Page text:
Avionics connectors market turning around with a push toward lower size, weight, and power

Feb. 10, 2011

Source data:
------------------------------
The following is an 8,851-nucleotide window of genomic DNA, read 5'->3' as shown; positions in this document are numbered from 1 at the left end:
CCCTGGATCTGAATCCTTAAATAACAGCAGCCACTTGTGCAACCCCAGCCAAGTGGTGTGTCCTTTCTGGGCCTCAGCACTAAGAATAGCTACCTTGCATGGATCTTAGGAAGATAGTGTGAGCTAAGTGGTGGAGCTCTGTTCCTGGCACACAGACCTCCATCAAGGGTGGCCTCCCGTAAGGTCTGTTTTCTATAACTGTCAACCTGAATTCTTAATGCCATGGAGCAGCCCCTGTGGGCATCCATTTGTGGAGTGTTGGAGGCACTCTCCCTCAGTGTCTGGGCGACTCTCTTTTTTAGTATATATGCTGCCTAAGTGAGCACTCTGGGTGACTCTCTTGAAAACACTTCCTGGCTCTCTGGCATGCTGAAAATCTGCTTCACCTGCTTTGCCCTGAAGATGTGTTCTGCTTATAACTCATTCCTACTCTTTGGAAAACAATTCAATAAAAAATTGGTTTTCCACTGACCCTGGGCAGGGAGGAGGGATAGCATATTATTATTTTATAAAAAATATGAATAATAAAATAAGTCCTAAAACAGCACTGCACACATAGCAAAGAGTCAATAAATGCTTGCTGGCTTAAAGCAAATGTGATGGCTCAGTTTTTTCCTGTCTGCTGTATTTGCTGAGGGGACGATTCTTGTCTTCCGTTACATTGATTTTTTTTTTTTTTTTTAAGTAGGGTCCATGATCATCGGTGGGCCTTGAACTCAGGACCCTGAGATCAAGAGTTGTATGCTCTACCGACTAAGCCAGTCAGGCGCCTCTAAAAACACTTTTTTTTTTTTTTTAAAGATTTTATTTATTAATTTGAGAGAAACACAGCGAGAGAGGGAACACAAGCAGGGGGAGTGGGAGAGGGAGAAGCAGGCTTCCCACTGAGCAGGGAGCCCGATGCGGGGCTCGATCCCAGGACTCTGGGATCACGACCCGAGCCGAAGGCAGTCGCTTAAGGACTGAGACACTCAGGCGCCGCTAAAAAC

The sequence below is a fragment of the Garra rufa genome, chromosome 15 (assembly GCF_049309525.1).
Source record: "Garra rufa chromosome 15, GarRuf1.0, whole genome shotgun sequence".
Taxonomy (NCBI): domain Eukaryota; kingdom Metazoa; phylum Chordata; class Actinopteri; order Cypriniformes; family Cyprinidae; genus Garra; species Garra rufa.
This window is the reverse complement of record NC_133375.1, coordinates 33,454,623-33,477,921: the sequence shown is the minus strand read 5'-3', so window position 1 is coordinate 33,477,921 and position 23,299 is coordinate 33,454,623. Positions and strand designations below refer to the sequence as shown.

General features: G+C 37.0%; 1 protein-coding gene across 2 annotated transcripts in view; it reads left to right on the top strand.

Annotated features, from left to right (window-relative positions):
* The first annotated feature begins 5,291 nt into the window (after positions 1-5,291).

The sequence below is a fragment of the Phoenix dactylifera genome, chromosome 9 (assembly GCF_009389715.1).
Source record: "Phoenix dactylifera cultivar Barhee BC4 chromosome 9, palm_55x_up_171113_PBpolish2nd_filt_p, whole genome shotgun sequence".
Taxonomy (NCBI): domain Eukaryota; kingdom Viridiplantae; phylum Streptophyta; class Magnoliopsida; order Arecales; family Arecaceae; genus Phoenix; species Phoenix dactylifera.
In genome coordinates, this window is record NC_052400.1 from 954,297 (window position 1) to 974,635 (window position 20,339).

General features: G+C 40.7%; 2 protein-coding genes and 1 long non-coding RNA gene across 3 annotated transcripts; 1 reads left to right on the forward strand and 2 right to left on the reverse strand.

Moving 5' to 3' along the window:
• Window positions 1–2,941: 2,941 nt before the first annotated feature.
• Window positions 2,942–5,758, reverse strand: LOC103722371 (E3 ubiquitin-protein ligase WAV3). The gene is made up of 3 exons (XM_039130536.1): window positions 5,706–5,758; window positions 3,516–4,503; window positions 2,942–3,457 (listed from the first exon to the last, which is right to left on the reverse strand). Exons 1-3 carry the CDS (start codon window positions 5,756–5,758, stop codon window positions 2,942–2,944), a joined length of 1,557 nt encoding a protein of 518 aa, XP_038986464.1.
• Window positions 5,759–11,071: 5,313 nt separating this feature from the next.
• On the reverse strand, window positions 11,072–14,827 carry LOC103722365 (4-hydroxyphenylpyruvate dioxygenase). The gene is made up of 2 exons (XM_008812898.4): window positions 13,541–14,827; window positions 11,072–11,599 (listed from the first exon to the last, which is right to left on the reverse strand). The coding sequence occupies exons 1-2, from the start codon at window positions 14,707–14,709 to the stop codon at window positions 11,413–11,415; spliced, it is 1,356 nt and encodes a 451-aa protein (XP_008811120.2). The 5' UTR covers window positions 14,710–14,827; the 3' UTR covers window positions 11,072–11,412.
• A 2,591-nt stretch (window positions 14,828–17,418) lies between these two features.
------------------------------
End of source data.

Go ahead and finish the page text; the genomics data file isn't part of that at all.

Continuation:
Avionics connector designers say the commercial aviation is market is starting to rebound from the recession, while the hot sector of the military market continues to be unmanned aerial vehicles (UAVs). Technology requirements for both markets continue to trend toward lower size, weight, and power.